Google tries to find an app store fix after Fortnite rift
Alphabet Inc.’s Google is updating its Android software, which powers most of the world’s smartphones, to make it easier for consumers to use other app stores.
If consumers do use Google's Play app store, though, the company is making clear to developers that it will take a cut of many in-app payments. This increased enforcement of an existing rule may mean major developers including Netflix Inc., Spotify Technology SA and Match Group Inc., end up paying more.
Epic Games Inc. pulled its popular Fortnite game from Google and Apple Inc.'s app stores recently to protest what it said are high fees and restrictive rules for developers. Both Google and Apple take up to a 30% commission of most transactions.
While Apple only allows its own app store on iPhones, Google's model is different. The search giant provides Android free to handset makers, such as Samsung Electronics Co., in exchange for getting Google's search, app store and other services pre-installed prominently on the devices. Those deals were the subject of major fines in Europe, for violating antitrust law, and are now under the microscope in the U.S.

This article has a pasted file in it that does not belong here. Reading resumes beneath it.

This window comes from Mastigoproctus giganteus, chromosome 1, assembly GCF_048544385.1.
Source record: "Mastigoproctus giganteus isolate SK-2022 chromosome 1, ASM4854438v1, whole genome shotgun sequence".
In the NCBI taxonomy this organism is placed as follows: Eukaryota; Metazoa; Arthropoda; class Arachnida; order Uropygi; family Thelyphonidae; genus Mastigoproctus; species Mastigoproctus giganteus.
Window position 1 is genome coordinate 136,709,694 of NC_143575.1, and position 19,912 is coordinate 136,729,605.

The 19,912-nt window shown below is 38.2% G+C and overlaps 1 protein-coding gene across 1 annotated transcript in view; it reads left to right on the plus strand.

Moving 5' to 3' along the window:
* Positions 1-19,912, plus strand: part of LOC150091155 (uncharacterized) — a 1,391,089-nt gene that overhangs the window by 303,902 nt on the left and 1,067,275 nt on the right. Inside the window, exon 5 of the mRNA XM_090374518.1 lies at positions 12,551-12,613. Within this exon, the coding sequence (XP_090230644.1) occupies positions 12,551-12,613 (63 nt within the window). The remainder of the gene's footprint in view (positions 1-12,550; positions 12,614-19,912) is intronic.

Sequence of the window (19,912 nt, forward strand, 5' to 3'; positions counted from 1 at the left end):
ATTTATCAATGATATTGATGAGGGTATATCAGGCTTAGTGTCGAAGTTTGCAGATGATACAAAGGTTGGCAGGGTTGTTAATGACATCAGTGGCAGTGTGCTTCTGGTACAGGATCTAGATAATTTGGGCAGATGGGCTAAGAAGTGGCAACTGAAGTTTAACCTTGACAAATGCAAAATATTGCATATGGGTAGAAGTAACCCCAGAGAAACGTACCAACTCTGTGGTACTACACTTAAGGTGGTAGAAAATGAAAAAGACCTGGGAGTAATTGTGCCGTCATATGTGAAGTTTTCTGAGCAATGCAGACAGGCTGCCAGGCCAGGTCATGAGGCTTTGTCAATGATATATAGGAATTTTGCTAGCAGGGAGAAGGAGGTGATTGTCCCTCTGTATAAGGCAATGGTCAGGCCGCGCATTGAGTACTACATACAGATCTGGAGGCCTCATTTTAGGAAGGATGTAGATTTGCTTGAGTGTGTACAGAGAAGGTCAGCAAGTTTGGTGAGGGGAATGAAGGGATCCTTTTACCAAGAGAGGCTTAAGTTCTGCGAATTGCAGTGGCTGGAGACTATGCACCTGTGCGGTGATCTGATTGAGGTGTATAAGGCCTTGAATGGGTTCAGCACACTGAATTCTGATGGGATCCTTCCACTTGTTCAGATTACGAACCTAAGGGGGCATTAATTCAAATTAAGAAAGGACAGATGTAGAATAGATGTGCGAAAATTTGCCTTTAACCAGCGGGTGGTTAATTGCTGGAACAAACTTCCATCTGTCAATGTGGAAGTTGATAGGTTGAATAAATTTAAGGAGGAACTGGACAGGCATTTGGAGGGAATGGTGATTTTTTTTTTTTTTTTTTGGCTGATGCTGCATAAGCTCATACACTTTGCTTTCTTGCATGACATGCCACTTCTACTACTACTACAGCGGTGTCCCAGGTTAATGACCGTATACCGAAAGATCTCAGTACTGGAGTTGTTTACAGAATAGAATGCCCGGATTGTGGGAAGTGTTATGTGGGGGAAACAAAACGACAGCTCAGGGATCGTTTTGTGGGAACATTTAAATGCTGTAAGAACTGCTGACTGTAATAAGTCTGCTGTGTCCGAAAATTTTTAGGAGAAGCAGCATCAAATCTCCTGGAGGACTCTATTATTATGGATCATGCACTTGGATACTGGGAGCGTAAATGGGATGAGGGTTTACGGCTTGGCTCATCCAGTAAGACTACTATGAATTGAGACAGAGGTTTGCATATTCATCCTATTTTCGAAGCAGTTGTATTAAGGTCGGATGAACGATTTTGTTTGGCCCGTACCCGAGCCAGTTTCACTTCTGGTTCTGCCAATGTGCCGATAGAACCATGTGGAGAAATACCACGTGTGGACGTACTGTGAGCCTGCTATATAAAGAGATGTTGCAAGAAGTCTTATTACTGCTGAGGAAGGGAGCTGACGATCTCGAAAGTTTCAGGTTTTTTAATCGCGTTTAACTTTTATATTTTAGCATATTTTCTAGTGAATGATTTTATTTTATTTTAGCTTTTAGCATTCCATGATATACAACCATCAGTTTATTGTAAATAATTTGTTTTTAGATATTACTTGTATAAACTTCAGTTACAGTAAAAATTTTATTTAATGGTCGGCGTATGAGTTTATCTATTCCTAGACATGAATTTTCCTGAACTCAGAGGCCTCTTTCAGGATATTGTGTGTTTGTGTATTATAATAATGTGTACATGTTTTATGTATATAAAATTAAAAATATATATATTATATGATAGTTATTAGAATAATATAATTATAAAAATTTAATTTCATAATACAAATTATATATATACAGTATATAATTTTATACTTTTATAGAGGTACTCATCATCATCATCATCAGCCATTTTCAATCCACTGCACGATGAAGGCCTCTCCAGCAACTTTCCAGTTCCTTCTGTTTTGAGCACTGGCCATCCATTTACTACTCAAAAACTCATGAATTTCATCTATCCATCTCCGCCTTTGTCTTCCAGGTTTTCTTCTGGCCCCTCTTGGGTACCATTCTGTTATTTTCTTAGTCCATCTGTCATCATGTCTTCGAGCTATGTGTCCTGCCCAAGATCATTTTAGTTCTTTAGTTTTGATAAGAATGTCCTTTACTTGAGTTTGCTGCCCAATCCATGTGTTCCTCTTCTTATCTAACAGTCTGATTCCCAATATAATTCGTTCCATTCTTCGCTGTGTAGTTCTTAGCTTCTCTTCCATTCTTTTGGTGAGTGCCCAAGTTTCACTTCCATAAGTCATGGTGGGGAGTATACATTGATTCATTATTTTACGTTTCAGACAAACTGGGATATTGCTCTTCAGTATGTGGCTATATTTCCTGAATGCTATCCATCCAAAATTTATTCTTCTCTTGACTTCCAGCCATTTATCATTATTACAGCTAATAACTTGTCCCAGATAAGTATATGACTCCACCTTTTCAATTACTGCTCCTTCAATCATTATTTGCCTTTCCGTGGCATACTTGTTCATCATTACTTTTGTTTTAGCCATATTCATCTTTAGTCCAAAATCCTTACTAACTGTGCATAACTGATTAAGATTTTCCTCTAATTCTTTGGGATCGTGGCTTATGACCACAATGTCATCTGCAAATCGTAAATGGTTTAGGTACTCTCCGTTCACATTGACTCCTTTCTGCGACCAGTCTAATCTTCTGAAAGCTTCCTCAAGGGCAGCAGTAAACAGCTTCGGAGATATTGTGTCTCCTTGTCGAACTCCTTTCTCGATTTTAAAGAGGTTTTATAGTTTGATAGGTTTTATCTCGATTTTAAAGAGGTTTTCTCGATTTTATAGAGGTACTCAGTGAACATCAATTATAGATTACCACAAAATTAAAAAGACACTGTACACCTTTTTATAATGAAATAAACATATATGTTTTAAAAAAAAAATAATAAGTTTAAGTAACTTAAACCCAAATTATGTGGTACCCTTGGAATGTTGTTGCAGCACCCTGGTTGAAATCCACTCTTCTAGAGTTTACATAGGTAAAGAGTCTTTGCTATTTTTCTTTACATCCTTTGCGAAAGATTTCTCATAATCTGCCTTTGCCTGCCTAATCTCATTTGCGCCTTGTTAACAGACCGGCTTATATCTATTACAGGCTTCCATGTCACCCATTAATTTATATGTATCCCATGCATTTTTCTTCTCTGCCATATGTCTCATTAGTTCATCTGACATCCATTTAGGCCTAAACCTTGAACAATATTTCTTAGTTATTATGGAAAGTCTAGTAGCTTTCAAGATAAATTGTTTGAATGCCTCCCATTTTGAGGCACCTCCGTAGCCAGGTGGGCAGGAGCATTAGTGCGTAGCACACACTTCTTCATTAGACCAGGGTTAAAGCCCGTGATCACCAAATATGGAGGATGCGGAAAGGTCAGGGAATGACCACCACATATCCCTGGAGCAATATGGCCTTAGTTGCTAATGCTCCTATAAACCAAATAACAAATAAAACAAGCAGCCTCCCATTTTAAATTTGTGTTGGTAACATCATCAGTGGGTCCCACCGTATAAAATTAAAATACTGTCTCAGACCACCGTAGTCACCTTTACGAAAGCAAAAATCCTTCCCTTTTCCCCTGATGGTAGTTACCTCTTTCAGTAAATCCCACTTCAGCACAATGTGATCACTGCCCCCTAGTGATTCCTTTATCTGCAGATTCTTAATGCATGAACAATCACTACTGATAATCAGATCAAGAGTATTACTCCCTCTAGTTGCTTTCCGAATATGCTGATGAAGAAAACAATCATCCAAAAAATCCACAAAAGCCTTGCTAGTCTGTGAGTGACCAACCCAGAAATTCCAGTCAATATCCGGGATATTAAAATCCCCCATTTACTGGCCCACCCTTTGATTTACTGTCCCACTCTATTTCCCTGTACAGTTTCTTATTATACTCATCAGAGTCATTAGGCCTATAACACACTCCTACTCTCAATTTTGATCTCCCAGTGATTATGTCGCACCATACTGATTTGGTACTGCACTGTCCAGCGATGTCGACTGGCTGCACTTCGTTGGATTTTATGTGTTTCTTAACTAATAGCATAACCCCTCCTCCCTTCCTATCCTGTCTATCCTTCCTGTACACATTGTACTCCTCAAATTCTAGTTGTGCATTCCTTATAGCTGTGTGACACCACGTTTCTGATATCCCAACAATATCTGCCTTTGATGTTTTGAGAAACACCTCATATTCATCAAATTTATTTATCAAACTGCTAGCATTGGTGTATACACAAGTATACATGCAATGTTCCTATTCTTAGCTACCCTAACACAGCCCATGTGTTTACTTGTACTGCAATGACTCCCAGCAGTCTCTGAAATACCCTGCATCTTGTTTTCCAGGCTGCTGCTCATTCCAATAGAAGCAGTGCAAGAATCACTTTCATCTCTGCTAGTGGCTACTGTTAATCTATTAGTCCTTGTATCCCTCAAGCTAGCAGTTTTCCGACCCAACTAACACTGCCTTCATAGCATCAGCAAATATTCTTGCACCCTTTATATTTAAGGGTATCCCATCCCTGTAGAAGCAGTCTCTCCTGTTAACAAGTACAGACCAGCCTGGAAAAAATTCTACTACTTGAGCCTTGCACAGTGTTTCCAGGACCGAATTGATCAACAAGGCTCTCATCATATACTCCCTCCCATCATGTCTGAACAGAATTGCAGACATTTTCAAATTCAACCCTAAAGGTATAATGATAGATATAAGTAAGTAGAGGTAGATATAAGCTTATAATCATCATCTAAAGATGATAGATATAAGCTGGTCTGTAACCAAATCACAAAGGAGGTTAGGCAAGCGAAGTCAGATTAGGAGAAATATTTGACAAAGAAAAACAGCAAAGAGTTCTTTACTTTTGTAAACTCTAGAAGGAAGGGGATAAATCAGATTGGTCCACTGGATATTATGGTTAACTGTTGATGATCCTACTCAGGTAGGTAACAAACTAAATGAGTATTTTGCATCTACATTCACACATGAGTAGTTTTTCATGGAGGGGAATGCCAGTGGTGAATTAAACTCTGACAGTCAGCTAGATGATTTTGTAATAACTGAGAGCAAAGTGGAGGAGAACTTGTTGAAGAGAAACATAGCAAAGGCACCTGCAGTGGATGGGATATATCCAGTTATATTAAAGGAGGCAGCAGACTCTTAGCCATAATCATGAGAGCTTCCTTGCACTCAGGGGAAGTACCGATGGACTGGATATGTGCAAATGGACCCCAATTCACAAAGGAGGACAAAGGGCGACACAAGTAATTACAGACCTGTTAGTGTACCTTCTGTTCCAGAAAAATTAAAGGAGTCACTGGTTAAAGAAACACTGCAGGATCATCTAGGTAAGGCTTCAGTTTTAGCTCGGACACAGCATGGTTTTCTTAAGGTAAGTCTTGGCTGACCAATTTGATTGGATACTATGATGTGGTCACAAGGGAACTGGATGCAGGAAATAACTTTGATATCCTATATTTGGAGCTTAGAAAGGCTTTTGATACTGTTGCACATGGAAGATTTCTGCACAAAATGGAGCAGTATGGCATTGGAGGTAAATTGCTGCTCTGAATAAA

Phone makers, mobile carriers and even some game developers, like Epic, run their own app stores. But, on Android phones, they must compete with Google's digital storefront for attention.
In a Monday blog post, Google vice president Sameer Samat said next year's version of the operating system -- Android 12 -- will “make it even easier for people to use other app stores on their devices.” Samat and the company didn't elaborate.
The blog post also clarified that Google will tighten requirements that apps downloaded from Google's store must use the company's billing system. That means developers must give the internet giant a cut of as much as 30% of many app-related payments. About 3% of apps currently evade the charge, Samat wrote. Google said it is giving these developers a year to comply.
Bloomberg News reported on this effort last week. Developers including Netflix, Spotify and Match have circumvented the charge.
By Mark Bergen